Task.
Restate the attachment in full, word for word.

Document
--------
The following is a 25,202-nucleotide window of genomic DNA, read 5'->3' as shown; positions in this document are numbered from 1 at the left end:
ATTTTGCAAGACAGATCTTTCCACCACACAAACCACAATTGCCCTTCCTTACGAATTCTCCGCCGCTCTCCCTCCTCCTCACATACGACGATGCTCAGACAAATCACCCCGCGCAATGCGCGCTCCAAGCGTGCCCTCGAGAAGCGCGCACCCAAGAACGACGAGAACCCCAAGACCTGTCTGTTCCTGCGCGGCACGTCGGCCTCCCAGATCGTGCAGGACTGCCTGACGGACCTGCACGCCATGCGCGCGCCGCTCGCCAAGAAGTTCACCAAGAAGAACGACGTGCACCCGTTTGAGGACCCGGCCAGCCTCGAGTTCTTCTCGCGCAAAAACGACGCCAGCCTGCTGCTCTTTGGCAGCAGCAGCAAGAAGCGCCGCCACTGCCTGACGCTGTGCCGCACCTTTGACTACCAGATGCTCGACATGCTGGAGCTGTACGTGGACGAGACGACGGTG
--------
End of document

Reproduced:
The following is a 25,202-nucleotide window of genomic DNA, read 5'->3' as shown; positions in this document are numbered from 1 at the left end:
ATTTTGCAAGACAGATCTTTCCACCACACAAACCACAATTGCCCTTCCTTACGAATTCTCCGCCGCTCTCCCTCCTCCTCACATACGACGATGCTCAGACAAATCACCCCGCGCAATGCGCGCTCCAAGCGTGCCCTCGAGAAGCGCGCACCCAAGAACGACGAGAACCCCAAGACCTGTCTGTTCCTGCGCGGCACGTCGGCCTCCCAGATCGTGCAGGACTGCCTGACGGACCTGCACGCCATGCGCGCGCCGCTCGCCAAGAAGTTCACCAAGAAGAACGACGTGCACCCGTTTGAGGACCCGGCCAGCCTCGAGTTCTTCTCGCGCAAAAACGACGCCAGCCTGCTGCTCTTTGGCAGCAGCAGCAAGAAGCGCCGCCACTGCCTGACGCTGTGCCGCACCTTTGACTACCAGATGCTCGACATGCTGGAGCTGTACGTGGACGAGACGACGGTG